Clovergender: The New Hoax Identity

Clovergender: The New Hoax Identity

"They tend to be attracted to young children, sexually or romantically."
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Now I know what some of you are thinking; Clovergender? What is that? Is it a part of the LGBT community? What exactly does it mean to be clovergender? Am I clovergender? Let me answer some of the questions that may be running through your mind right about now.

First, clovergender is NOT, I repeat, NOT a real identity you may identify yourself with. Clovergender is a mock term generated to ridicule the LGBT community. Clovergenders are "children at heart" or "children in adult bodies" and are "romantically or sexually attracted to children".

Second, as previously stated, clovergender is NOT a part of the LGBT community. The discussion of this new identity arose in early 2017 when various tweets appeared from Martin Shkreli. One of these tweets feautured, "Please spread clovergender awareness."

A reddit thread appeared to describe this new foreign term of 'clovergender' and what it means to identify yourself as such.

"Clovergendered people are believed to be cisgender at birth. However, their mind fails to develop past the age of 13. They tend to be attracted to young children, sexually or romantically. Clovergendered people are not to be confused with pedophiles. Pedophiles are generally predators to children. Clovergender are actually children at heart. Unfortunately, there is no known surgery at this time for clovergender individuals. Clovergender people are often misunderstood. This gender faces a lot of discrimination, and clovergender groups have one of the highest suicide rates in America. They have created an awareness moment of Tumblr, Twitter, and Facebook, using the hashtag #clovergenderthings."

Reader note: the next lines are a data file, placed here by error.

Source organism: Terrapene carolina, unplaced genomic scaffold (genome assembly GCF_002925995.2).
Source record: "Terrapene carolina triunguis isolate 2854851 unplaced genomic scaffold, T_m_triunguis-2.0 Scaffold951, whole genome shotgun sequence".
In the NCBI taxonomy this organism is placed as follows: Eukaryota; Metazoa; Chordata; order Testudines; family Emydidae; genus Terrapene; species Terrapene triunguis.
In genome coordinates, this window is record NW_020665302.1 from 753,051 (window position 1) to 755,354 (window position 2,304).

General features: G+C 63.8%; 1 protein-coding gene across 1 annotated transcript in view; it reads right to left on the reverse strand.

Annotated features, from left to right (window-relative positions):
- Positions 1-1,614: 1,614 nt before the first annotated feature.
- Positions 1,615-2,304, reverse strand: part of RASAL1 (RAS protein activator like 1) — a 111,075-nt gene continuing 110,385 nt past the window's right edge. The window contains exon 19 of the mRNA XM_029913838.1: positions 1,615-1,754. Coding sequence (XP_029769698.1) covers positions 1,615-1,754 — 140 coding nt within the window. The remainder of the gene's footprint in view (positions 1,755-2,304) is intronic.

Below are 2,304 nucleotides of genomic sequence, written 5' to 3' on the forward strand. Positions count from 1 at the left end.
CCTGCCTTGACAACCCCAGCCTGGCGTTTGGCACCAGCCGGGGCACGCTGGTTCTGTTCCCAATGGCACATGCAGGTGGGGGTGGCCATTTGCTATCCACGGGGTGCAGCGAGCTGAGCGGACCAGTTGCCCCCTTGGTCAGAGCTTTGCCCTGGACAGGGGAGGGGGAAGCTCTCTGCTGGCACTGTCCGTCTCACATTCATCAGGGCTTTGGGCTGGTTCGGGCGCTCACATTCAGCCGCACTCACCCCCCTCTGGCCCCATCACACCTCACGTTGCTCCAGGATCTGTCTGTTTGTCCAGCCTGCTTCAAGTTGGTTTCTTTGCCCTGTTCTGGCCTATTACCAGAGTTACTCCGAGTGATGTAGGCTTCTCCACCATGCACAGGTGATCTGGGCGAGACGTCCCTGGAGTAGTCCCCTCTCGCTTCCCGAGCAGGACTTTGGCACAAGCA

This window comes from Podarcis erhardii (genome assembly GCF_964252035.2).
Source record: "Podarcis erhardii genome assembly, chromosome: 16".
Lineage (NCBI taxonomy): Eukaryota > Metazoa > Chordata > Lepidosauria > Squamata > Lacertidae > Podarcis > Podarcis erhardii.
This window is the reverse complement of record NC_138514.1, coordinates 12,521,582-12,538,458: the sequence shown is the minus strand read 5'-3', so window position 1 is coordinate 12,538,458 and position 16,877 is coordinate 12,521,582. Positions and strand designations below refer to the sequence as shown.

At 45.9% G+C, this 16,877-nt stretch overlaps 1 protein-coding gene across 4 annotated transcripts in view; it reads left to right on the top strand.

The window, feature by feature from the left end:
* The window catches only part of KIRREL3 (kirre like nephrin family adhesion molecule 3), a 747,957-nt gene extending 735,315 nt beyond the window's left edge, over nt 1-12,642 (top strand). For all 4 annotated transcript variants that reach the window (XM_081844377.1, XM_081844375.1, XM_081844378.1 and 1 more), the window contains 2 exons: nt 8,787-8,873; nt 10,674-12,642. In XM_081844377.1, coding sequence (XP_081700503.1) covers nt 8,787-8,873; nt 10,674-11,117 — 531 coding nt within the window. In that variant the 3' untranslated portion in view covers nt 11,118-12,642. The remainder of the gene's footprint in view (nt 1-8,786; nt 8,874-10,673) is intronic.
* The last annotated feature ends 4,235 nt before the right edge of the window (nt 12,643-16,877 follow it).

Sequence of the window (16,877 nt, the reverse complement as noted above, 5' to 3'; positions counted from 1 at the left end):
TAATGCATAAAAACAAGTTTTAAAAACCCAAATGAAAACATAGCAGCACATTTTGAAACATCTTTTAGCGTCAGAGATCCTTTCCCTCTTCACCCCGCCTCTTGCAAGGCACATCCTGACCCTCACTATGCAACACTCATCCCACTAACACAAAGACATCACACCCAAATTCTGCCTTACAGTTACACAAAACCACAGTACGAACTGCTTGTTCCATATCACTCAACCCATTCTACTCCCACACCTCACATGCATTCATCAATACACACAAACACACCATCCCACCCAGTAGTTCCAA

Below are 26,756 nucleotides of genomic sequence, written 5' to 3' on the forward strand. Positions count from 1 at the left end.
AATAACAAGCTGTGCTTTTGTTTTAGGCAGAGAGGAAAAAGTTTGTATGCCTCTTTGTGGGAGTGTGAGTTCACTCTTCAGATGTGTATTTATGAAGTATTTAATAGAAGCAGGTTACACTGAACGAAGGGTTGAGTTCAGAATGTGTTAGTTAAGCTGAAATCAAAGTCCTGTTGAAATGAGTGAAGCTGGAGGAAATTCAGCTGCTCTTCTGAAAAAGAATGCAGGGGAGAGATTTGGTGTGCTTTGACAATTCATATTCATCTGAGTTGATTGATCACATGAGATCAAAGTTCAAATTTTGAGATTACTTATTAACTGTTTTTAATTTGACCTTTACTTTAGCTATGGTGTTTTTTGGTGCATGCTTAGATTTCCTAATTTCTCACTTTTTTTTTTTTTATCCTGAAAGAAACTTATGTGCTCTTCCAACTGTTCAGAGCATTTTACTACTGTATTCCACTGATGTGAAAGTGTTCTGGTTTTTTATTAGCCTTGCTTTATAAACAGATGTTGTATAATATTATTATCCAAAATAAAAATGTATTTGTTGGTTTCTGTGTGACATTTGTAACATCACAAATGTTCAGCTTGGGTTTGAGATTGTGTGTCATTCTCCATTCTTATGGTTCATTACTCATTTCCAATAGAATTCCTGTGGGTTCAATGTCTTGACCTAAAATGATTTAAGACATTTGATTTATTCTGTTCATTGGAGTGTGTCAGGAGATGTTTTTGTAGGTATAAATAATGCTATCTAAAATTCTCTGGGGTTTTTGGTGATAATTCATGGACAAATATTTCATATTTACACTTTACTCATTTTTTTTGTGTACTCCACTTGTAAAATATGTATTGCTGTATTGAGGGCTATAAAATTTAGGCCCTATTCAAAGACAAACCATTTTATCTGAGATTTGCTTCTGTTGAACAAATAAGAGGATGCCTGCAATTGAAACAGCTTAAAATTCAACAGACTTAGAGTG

So let's just take a second and breathe.....

So, basically what this is telling me is that when you are a clovergender and are sexually attracted to children, you're NOT a pedophile, correct? Yeah, that makes PERFECT sense. So basically because of this fake identity, you've just created a way for pedophiles to justify their actions. So, good job guys. You're doing great.

The legitimate troll Clovergender Facebook page, stated,

"It is alarming that we are being lumped with pedophiles. They and clovergender people are NOT the same thing. Clovergenders are children in adult bodies, while pedos are ADULTS in ADULT bodies. They are predators and we do not support them!"

Another Clovergender Facebook page, called Clovergender Rights has said the following,

"It's a sad reality we all face, when not every gender or age identity is respected and treated as equal. We need to end the hatred and end the bigotry. Gender rights are human rights!"